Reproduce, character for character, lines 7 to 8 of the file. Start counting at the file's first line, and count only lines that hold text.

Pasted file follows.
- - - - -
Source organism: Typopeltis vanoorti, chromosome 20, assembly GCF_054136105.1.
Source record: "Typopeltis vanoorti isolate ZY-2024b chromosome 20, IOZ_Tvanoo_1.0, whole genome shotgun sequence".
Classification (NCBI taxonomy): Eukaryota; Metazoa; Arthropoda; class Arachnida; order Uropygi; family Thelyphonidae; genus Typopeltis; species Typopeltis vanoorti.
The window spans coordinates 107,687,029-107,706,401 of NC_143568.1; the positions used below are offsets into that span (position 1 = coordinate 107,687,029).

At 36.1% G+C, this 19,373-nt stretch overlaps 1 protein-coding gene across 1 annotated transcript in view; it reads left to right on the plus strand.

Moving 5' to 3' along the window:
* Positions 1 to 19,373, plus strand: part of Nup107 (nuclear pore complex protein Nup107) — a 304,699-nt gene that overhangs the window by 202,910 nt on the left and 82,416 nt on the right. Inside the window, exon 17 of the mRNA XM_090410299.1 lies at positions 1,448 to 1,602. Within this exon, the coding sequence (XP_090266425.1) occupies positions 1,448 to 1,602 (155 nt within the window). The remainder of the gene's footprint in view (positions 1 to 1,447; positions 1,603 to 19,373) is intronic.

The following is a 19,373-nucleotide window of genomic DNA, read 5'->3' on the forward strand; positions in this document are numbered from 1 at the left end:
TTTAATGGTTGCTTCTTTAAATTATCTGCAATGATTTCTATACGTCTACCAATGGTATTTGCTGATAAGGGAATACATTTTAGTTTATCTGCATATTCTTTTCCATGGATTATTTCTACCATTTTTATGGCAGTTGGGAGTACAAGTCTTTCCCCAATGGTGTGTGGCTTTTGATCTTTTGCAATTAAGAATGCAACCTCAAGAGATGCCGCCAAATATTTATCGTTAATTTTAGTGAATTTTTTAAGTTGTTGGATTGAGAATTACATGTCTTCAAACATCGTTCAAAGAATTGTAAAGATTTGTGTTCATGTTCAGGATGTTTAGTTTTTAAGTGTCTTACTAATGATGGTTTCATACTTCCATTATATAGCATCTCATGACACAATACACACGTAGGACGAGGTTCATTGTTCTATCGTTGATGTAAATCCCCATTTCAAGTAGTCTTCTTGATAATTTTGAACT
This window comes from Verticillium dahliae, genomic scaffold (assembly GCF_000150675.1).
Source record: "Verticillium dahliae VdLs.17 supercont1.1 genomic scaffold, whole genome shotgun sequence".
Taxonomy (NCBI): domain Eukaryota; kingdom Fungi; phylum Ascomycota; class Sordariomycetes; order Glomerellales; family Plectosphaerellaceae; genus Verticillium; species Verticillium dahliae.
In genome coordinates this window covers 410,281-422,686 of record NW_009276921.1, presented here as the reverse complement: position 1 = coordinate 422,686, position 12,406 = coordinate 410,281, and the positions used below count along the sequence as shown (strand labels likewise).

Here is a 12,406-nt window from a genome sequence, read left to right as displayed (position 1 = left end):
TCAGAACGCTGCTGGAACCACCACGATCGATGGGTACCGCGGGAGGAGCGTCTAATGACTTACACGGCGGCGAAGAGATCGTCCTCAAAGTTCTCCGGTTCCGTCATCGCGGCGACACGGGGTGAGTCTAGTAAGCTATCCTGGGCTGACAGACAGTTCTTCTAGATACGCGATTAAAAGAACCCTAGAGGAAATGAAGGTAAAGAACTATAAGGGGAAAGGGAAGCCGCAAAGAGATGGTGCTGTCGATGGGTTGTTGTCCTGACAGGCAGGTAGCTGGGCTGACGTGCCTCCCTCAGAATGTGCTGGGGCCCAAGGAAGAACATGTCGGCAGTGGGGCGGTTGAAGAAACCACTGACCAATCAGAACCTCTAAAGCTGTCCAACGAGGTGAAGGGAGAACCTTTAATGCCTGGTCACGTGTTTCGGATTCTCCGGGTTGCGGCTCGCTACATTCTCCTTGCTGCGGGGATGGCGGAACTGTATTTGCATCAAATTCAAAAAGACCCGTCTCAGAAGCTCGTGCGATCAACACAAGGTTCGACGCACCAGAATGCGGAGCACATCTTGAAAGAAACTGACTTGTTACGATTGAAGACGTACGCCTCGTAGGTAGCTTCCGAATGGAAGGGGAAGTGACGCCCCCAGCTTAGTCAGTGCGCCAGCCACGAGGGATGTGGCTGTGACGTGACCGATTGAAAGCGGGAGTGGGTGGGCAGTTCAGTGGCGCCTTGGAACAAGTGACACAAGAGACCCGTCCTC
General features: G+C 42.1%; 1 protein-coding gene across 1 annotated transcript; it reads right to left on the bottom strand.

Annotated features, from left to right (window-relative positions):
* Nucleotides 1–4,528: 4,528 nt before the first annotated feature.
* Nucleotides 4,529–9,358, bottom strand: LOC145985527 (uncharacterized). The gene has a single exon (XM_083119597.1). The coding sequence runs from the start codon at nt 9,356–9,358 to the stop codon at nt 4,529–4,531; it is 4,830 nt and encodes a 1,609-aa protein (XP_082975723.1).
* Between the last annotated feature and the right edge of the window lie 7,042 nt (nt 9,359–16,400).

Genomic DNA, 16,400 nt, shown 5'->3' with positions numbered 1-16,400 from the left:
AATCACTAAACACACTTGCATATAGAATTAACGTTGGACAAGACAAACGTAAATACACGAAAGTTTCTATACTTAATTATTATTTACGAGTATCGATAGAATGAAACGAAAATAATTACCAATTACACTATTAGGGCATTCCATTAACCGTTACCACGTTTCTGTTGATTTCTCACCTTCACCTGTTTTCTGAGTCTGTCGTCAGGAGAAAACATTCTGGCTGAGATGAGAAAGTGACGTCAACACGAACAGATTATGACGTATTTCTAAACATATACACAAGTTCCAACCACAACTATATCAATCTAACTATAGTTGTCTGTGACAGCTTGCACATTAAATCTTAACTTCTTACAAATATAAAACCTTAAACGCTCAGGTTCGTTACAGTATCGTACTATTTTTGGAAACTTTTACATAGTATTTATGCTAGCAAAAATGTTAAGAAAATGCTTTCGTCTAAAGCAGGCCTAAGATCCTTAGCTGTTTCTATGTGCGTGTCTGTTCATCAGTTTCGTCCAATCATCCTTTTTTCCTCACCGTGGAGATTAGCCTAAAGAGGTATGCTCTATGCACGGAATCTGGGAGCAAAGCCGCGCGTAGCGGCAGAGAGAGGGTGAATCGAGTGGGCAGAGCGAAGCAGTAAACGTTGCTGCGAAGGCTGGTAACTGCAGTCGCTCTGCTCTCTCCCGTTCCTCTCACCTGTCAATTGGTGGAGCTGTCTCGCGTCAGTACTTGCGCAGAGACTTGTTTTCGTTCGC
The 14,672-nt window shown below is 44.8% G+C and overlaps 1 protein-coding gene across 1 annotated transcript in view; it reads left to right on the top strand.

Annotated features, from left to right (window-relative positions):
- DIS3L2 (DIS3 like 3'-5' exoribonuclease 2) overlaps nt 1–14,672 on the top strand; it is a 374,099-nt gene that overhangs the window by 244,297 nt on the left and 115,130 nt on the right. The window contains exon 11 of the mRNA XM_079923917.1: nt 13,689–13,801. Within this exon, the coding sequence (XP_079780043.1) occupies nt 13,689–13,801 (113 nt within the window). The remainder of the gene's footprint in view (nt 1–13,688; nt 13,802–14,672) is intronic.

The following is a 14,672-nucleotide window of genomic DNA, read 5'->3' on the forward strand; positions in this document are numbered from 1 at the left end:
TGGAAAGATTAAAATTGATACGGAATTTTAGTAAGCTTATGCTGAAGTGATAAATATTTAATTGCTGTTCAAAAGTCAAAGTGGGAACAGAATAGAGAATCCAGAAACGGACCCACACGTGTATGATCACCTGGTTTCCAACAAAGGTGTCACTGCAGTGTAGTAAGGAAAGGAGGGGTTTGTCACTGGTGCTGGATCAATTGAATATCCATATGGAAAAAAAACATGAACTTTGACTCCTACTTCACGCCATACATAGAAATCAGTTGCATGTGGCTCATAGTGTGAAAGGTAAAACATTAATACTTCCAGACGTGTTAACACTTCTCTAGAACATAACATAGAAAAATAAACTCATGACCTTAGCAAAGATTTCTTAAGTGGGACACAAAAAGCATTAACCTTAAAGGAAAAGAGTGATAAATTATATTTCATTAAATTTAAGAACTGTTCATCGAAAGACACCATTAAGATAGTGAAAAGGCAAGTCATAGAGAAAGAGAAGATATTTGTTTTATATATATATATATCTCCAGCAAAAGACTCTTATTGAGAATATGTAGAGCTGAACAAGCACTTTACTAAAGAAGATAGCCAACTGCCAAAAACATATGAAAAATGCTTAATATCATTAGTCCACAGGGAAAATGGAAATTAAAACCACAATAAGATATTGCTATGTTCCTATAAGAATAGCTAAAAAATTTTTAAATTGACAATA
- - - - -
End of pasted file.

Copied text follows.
* Positions 1 to 19,373, plus strand: part of Nup107 (nuclear pore complex protein Nup107) — a 304,699-nt gene that overhangs the window by 202,910 nt on the left and 82,416 nt on the right. Inside the window, exon 17 of the mRNA XM_090410299.1 lies at positions 1,448 to 1,602. Within this exon, the coding sequence (XP_090266425.1) occupies positions 1,448 to 1,602 (155 nt within the window). The remainder of the gene's footprint in view (positions 1 to 1,447; positions 1,603 to 19,373) is intronic.

The following is a 19,373-nucleotide window of genomic DNA, read 5'->3' on the forward strand; positions in this document are numbered from 1 at the left end: